Candiru—A Little Fish With Bad Habits: Need Travel Health Professionals Worry? A Review
Version of Record online: 2 JAN 2013
© 2013 International Society of Travel Medicine
Journal of Travel Medicine
Volume 20, Issue 2, pages 119–124, March/April 2013
How to Cite
Bauer, I. L. (2013), Candiru—A Little Fish With Bad Habits: Need Travel Health Professionals Worry? A Review. Journal of Travel Medicine, 20: 119–124. doi: 10.1111/jtm.12005
- Issue online: 7 MAR 2013
- Version of Record online: 2 JAN 2013
- Manuscript Accepted: 23 NOV 2012
- Manuscript Revised: 21 NOV 2012
- Manuscript Received: 5 AUG 2012
Over the last 150 years, a little South American fish with alleged unsavory habits has become the stuff legends are made of. With growing visitor numbers to the Amazon basin, the question of whether the animal poses a threat to the many travelers to the region arises.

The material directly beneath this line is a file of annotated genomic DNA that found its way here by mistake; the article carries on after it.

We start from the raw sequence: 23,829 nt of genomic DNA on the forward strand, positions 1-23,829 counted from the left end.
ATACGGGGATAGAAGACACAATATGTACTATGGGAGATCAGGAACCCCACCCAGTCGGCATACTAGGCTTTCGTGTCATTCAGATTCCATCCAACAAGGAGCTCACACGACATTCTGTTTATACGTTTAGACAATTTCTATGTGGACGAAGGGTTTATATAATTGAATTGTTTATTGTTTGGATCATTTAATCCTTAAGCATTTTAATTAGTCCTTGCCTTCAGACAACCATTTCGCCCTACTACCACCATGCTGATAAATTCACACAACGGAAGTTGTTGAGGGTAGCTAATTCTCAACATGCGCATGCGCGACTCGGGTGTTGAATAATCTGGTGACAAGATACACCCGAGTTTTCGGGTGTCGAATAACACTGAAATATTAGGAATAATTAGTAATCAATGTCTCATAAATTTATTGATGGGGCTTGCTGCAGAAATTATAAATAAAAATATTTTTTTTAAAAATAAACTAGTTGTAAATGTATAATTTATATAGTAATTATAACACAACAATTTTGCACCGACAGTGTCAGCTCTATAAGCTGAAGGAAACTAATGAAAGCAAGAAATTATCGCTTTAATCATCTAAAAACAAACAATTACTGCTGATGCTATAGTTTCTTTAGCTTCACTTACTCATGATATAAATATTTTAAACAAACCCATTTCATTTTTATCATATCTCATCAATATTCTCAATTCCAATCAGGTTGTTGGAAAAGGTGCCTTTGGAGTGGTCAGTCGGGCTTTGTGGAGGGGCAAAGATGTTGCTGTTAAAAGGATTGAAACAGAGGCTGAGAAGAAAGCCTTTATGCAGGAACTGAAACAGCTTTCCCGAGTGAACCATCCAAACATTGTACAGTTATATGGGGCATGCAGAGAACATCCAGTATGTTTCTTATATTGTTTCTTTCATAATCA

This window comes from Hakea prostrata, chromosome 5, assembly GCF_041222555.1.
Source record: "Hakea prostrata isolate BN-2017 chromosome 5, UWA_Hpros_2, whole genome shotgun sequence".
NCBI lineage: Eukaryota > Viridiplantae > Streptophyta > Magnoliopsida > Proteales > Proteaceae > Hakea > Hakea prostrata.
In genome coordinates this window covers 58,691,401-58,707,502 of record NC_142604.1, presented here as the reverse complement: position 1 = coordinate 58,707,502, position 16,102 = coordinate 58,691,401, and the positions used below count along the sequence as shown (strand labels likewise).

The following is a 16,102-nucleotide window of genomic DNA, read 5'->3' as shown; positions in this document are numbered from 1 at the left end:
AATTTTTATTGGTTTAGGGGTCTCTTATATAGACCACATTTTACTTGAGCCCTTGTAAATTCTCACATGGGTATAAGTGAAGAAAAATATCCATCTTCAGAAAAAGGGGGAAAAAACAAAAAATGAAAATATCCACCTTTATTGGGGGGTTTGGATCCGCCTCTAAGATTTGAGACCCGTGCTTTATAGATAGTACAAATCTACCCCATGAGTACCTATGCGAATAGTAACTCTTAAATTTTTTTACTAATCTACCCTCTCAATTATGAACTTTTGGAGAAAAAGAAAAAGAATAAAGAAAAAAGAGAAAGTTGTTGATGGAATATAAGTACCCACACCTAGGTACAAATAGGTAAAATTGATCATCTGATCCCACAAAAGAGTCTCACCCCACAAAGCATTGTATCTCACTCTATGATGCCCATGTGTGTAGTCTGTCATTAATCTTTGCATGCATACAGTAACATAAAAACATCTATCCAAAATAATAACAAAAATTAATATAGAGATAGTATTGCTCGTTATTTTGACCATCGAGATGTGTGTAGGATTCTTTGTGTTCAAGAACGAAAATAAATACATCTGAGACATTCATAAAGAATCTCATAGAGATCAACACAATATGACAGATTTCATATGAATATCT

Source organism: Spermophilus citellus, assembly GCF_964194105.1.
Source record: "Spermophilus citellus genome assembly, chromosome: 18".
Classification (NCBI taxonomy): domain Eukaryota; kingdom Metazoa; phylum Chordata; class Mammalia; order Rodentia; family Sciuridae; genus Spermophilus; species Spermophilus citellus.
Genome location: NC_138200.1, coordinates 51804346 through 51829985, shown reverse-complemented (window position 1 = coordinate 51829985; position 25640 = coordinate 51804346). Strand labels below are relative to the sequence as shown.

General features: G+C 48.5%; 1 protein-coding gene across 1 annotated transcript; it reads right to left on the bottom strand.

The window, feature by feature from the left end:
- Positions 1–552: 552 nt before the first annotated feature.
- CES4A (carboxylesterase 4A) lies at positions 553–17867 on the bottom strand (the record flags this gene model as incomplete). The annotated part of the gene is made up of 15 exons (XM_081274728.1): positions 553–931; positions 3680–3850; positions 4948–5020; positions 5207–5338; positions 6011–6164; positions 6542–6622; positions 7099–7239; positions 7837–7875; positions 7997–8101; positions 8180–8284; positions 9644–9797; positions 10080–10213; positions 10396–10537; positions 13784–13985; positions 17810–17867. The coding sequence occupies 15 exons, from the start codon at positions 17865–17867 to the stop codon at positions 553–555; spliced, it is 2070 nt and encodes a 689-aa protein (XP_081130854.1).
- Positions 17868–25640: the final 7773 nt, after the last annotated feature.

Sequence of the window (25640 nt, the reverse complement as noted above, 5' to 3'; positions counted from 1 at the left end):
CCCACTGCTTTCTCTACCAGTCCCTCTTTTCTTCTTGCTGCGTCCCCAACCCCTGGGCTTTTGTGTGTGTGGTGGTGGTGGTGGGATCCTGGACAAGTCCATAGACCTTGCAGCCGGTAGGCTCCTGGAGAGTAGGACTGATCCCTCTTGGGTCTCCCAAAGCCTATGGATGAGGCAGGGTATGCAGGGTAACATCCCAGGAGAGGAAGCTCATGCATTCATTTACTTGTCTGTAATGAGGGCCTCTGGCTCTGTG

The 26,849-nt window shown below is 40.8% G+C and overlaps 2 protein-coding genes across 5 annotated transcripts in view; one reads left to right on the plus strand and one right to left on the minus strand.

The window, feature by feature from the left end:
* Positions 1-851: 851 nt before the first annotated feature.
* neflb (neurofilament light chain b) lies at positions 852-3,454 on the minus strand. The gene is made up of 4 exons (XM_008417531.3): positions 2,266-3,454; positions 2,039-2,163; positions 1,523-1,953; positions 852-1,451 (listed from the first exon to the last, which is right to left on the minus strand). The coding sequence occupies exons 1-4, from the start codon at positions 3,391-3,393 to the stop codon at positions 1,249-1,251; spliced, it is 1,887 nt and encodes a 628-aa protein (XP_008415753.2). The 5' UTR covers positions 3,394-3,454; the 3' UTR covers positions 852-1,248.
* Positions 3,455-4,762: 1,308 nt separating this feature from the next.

Scientific literature was identified by searching MEDLINE, ScienceDirect, ProQuest, and Google Scholar. The reference lists of all obtained sources served to refine the search, including the original historical writings where obtainable. Nonscientific material was discovered through extensive web searches.
First, the current popular understanding of the fish and its interaction with humans are presented followed by an overview of the historical literature on which this understanding is based. Next, the fish and its supposed attraction to humans are introduced. Finally, this review queries the evidence current medical advice utilizes for the prevention of attacks and the treatment of unfortunate hosts.
Until evidence of the fish's threat to humans is forthcoming, there appears to be no need for considering the candiru in health advice for travelers to the Amazon.